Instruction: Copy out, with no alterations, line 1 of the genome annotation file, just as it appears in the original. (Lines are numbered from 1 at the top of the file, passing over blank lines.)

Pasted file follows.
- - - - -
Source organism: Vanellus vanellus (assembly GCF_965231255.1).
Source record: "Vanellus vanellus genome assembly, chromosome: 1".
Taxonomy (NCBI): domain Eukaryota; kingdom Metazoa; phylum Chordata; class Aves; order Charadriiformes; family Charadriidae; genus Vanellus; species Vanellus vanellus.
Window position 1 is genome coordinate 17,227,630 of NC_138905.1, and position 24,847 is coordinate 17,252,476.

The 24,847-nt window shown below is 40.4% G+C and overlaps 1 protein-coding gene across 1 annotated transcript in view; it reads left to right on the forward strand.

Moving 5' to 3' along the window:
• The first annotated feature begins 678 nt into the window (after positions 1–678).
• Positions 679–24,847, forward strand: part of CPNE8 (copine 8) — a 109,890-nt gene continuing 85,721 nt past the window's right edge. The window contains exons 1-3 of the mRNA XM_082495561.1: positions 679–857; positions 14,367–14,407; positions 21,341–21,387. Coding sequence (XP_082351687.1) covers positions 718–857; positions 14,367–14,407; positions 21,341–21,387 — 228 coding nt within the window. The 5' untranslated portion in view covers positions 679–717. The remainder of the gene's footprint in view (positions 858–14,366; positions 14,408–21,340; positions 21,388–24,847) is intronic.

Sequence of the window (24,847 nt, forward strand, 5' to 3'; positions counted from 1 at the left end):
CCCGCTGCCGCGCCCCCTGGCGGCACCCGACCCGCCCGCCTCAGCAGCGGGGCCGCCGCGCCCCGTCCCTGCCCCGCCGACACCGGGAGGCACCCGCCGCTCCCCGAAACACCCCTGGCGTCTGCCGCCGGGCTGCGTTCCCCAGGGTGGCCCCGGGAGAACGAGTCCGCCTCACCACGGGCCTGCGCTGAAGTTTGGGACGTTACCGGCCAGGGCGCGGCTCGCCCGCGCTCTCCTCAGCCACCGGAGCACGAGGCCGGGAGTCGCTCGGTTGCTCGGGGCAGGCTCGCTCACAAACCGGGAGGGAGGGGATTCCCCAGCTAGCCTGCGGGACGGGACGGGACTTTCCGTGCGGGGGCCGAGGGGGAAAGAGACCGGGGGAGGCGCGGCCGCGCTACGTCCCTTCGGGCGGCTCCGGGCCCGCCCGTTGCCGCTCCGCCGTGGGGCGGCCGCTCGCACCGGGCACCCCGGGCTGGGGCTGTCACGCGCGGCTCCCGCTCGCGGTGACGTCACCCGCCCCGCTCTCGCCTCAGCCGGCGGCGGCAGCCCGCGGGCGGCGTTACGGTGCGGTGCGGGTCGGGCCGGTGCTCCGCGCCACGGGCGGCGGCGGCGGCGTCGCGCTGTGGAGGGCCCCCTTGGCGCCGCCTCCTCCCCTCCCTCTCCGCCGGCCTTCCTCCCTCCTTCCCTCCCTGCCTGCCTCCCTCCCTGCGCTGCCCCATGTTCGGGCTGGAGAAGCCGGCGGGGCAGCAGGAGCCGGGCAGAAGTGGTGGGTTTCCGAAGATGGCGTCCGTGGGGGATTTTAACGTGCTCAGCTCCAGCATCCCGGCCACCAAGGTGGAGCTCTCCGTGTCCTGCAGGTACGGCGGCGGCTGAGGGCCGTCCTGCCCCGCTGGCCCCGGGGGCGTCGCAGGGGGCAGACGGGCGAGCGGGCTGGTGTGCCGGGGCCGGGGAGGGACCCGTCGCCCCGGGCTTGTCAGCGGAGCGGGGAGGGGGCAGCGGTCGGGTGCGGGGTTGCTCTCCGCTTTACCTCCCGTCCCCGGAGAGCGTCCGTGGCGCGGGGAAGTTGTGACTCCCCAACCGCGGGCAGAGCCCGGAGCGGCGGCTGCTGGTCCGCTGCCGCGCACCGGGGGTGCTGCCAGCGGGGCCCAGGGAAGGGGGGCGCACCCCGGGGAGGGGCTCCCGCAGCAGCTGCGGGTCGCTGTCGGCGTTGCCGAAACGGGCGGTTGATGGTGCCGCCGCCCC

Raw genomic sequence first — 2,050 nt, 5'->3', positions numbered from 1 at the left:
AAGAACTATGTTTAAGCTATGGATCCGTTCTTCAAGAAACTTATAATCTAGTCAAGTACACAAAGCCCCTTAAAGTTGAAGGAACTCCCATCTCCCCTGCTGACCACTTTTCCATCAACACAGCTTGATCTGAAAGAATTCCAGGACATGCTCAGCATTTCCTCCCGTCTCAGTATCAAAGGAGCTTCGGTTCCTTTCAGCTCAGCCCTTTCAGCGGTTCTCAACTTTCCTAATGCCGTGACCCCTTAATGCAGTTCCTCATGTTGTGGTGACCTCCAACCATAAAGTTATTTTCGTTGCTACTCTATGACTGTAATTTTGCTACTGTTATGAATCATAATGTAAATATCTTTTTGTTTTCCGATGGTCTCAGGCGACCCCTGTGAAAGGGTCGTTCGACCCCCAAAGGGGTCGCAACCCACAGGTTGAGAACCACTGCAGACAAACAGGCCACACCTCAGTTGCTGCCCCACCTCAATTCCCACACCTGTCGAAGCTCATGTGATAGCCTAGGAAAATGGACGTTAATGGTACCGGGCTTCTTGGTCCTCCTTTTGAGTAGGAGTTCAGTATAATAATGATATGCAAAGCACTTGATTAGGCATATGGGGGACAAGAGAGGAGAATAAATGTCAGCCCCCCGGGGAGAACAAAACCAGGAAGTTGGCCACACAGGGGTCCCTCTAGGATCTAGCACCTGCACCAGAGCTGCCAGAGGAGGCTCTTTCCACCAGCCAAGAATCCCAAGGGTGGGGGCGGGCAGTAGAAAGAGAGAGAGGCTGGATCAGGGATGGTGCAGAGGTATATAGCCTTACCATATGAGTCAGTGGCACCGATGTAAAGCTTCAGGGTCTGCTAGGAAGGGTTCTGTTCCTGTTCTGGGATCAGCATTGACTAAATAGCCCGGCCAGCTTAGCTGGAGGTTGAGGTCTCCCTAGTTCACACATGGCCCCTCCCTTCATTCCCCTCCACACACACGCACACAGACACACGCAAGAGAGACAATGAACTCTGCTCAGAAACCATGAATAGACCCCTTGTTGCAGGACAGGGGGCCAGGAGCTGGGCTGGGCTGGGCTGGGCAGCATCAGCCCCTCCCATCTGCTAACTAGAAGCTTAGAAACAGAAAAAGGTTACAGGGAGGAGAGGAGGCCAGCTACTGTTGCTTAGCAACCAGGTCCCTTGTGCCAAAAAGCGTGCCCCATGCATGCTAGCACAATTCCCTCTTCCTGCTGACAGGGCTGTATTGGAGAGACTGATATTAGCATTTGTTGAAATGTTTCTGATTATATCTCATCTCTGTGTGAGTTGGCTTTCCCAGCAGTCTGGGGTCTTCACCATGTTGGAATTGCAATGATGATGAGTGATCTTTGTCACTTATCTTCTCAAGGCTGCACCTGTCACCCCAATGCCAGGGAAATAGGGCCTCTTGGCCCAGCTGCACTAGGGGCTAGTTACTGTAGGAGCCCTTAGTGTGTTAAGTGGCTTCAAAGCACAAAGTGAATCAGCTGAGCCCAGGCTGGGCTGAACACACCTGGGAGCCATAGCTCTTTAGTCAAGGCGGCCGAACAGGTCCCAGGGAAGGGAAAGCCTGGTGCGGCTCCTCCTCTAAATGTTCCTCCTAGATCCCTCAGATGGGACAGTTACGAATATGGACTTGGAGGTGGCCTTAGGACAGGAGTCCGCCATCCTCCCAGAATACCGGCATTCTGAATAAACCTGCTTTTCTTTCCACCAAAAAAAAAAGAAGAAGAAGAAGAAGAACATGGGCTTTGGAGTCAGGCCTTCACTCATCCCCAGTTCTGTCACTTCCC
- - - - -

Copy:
Source organism: Vanellus vanellus (assembly GCF_965231255.1).